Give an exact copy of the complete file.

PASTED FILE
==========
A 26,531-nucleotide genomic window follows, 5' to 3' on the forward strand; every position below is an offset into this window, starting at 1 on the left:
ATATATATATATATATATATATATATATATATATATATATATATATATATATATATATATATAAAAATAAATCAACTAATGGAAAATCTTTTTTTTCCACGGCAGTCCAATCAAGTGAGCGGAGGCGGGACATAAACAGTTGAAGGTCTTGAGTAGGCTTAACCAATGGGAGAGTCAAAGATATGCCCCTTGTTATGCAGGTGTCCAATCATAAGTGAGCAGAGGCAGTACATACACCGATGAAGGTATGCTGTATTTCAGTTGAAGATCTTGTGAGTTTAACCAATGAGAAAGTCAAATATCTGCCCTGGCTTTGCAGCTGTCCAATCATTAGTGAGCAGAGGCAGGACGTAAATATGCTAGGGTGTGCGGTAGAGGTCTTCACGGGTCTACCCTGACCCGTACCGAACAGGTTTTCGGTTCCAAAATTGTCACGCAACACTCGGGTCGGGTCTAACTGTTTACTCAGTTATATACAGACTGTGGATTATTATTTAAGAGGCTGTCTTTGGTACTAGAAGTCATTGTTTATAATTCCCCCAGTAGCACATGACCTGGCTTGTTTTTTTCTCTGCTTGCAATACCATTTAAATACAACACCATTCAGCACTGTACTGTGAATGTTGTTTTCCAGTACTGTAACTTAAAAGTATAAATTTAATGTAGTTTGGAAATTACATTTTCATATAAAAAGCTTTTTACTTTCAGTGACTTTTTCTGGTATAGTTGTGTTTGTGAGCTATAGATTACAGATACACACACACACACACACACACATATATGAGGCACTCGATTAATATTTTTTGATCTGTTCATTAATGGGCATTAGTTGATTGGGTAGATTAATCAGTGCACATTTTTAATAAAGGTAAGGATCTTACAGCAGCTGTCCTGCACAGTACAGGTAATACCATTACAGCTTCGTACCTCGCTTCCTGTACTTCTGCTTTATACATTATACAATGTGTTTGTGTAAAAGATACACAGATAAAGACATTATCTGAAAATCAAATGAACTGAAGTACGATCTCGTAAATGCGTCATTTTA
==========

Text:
A 26,531-nucleotide genomic window follows, 5' to 3' on the forward strand; every position below is an offset into this window, starting at 1 on the left:
ATATATATATATATATATATATATATATATATATATATATATATATATATATATATATATATAAAAATAAATCAACTAATGGAAAATCTTTTTTTTCCACGGCAGTCCAATCAAGTGAGCGGAGGCGGGACATAAACAGTTGAAGGTCTTGAGTAGGCTTAACCAATGGGAGAGTCAAAGATATGCCCCTTGTTATGCAGGTGTCCAATCATAAGTGAGCAGAGGCAGTACATACACCGATGAAGGTATGCTGTATTTCAGTTGAAGATCTTGTGAGTTTAACCAATGAGAAAGTCAAATATCTGCCCTGGCTTTGCAGCTGTCCAATCATTAGTGAGCAGAGGCAGGACGTAAATATGCTAGGGTGTGCGGTAGAGGTCTTCACGGGTCTACCCTGACCCGTACCGAACAGGTTTTCGGTTCCAAAATTGTCACGCAACACTCGGGTCGGGTCTAACTGTTTACTCAGTTATATACAGACTGTGGATTATTATTTAAGAGGCTGTCTTTGGTACTAGAAGTCATTGTTTATAATTCCCCCAGTAGCACATGACCTGGCTTGTTTTTTTCTCTGCTTGCAATACCATTTAAATACAACACCATTCAGCACTGTACTGTGAATGTTGTTTTCCAGTACTGTAACTTAAAAGTATAAATTTAATGTAGTTTGGAAATTACATTTTCATATAAAAAGCTTTTTACTTTCAGTGACTTTTTCTGGTATAGTTGTGTTTGTGAGCTATAGATTACAGATACACACACACACACACACACACATATATGAGGCACTCGATTAATATTTTTTGATCTGTTCATTAATGGGCATTAGTTGATTGGGTAGATTAATCAGTGCACATTTTTAATAAAGGTAAGGATCTTACAGCAGCTGTCCTGCACAGTACAGGTAATACCATTACAGCTTCGTACCTCGCTTCCTGTACTTCTGCTTTATACATTATACAATGTGTTTGTGTAAAAGATACACAGATAAAGACATTATCTGAAAATCAAATGAACTGAAGTACGATCTCGTAAATGCGTCATTTTA